Xi Jinping and the Four Comprehensives
Propaganda ▶ Reform and party discipline are dominant themes ▶ “Every leader tries to come up with his trademark”
“Have you heard of the Four Comprehensives?” a kindly-looking man asks a pigtailed girl with huge eyes, in a cartoon video released by China’s official Xinhua News Agency on Feb. 2. “Is it something to do with the Chinese Dream?” she responds. “Ha-ha, well, let me tell you,” he says, before launching into an explanatory rap while they walk through a psychedelic landscape, complete with a swinging monkey, tigers in cages, rocket ships, hot air balloons, and backup disco dancers including a nurse, farmer, construction worker, and soldier.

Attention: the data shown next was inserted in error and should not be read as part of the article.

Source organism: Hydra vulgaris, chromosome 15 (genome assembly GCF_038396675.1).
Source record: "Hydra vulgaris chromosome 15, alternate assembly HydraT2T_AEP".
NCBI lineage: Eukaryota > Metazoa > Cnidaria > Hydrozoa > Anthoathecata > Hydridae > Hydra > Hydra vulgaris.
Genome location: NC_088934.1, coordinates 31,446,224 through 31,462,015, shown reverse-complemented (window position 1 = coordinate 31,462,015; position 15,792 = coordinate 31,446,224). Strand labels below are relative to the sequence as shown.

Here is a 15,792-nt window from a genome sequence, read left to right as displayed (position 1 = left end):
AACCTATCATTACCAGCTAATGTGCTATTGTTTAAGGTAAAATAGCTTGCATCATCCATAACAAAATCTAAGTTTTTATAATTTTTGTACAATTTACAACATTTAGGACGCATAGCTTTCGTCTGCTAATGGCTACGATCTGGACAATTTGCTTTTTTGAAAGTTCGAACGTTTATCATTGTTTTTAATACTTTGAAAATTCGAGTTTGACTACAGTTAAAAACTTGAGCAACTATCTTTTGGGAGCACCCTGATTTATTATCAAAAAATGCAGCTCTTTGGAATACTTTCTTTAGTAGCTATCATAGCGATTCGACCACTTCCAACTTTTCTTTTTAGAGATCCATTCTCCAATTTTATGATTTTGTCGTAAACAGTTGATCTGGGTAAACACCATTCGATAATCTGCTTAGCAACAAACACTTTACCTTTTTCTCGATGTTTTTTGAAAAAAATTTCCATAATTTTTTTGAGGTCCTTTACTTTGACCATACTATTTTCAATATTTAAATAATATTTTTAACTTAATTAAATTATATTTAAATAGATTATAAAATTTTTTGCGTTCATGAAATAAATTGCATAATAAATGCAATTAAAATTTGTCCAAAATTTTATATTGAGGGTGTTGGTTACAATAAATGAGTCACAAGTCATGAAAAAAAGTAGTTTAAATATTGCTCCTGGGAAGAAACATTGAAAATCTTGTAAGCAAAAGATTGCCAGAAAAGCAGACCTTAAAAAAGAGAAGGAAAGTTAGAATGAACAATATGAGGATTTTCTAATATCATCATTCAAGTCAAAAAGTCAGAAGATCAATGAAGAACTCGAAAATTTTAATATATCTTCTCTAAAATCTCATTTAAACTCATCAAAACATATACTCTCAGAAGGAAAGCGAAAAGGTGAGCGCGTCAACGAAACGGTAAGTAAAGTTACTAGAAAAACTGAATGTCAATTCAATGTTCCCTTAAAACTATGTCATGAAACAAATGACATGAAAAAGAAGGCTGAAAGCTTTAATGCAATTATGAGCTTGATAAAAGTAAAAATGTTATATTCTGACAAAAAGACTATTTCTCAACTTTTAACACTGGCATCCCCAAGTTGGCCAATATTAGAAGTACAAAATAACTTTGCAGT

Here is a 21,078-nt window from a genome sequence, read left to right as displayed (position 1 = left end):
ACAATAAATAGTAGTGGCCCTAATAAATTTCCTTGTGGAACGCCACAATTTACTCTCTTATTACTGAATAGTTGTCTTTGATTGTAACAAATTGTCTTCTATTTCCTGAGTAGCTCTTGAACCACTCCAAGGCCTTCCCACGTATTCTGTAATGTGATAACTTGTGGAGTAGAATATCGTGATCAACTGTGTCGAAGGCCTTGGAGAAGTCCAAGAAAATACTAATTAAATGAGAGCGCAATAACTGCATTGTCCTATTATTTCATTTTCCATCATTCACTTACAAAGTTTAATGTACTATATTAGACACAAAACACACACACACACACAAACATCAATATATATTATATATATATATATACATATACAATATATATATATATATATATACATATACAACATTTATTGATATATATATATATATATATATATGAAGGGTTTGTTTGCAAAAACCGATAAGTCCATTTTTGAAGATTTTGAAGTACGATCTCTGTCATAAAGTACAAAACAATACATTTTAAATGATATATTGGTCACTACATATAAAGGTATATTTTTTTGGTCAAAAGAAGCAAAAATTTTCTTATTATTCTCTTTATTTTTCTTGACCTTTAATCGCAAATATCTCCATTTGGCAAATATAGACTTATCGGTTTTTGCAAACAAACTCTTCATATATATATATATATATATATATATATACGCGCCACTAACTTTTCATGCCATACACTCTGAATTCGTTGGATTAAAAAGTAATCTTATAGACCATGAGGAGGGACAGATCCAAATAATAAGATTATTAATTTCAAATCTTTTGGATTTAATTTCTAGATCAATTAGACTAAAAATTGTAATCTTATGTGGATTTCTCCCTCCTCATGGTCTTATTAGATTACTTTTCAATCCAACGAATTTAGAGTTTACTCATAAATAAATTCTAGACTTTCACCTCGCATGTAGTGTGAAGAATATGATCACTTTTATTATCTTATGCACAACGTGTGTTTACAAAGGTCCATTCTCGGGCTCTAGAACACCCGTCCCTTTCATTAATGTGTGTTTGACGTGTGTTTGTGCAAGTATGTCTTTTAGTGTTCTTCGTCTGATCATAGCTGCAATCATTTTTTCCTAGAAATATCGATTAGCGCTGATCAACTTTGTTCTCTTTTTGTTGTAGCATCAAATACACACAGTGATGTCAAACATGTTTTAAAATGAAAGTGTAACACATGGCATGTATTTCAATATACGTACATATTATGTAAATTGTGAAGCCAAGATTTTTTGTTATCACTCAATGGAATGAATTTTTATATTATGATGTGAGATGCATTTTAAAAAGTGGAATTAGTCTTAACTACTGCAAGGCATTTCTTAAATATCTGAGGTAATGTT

The Four Comprehensives— promoting prosperity, deepening reforms, strengthening rule of law, and stressing party discipline—are President Xi Jinping’s contribution to a tradition of Communist Party leaders coining slogans. Deng Xiaoping popularized the Four Modernizations, and later came up with Deng Xiaoping Theory; former President Jiang Zemin gave China the Three Represents. During the National People’s Congress, the Four Comprehensives were cited— alongside the slogans of Deng, Jiang, and former President Hu Jintao— by Premier Li Keqiang when he gave the annual report on the state of the country on March 5.
After leaders “come to power, the slogans become very important in policymaking,” says Ding Xueliang, a professor of social science at the Hong Kong University of Science & Technology. “And every leader tries to
“Say it with me, the Four Comprehensives!”
“The Chinese Dream is almost here”